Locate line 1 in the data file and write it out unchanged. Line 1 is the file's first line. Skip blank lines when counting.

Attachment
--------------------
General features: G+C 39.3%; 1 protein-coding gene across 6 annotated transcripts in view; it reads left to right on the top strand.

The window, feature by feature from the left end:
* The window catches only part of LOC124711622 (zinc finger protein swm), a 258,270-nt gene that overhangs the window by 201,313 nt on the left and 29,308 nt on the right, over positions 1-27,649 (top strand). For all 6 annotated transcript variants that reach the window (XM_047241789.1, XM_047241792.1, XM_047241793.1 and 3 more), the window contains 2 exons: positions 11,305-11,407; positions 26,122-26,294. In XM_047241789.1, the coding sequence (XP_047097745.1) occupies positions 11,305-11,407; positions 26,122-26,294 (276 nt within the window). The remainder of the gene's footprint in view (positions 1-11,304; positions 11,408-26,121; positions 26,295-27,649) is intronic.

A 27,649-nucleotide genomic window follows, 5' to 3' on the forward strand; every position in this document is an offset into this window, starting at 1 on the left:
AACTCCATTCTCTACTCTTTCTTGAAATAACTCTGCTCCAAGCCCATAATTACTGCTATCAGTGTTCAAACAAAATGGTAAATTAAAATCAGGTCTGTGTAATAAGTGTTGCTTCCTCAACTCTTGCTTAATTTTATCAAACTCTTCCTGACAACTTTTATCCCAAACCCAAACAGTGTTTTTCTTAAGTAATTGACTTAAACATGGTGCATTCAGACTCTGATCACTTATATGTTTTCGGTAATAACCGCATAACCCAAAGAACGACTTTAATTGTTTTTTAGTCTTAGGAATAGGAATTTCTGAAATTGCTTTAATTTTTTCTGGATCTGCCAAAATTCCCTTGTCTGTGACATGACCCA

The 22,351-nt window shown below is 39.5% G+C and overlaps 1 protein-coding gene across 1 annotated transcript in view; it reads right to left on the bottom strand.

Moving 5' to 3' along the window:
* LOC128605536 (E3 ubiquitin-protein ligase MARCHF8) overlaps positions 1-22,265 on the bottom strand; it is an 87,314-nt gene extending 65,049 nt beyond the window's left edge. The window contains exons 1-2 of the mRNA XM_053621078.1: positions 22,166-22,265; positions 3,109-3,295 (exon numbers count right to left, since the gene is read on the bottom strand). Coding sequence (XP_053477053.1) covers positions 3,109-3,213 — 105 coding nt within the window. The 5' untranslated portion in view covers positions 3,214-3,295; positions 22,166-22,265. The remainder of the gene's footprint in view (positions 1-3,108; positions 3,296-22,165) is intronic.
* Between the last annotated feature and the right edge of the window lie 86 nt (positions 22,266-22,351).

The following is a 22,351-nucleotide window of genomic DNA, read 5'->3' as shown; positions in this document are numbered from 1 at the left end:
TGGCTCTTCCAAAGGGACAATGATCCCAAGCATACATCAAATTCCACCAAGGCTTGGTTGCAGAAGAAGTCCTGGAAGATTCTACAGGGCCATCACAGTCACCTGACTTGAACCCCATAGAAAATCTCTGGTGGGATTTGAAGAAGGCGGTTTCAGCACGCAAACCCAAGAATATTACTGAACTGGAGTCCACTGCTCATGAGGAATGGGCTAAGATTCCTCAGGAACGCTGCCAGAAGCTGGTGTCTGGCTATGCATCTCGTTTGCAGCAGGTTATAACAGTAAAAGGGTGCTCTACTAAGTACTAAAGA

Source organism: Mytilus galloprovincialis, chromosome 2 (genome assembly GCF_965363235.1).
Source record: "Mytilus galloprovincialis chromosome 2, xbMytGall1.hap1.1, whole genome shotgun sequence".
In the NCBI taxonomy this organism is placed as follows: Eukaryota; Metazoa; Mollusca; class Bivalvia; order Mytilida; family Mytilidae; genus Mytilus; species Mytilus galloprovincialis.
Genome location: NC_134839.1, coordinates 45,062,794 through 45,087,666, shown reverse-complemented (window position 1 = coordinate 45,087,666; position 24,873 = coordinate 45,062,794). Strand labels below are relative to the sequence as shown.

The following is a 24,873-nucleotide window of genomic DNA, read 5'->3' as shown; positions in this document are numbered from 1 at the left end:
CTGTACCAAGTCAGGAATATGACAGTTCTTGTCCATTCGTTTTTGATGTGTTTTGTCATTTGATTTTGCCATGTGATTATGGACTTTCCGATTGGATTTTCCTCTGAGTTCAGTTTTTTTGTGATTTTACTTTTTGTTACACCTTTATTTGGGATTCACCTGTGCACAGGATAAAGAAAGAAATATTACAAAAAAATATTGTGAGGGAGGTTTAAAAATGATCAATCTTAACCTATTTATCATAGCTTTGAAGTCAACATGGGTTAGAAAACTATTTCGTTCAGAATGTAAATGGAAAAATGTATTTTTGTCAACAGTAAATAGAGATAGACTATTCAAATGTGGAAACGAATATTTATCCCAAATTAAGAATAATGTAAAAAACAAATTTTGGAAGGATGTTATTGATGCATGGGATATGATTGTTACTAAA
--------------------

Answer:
General features: G+C 39.3%; 1 protein-coding gene across 6 annotated transcripts in view; it reads left to right on the top strand.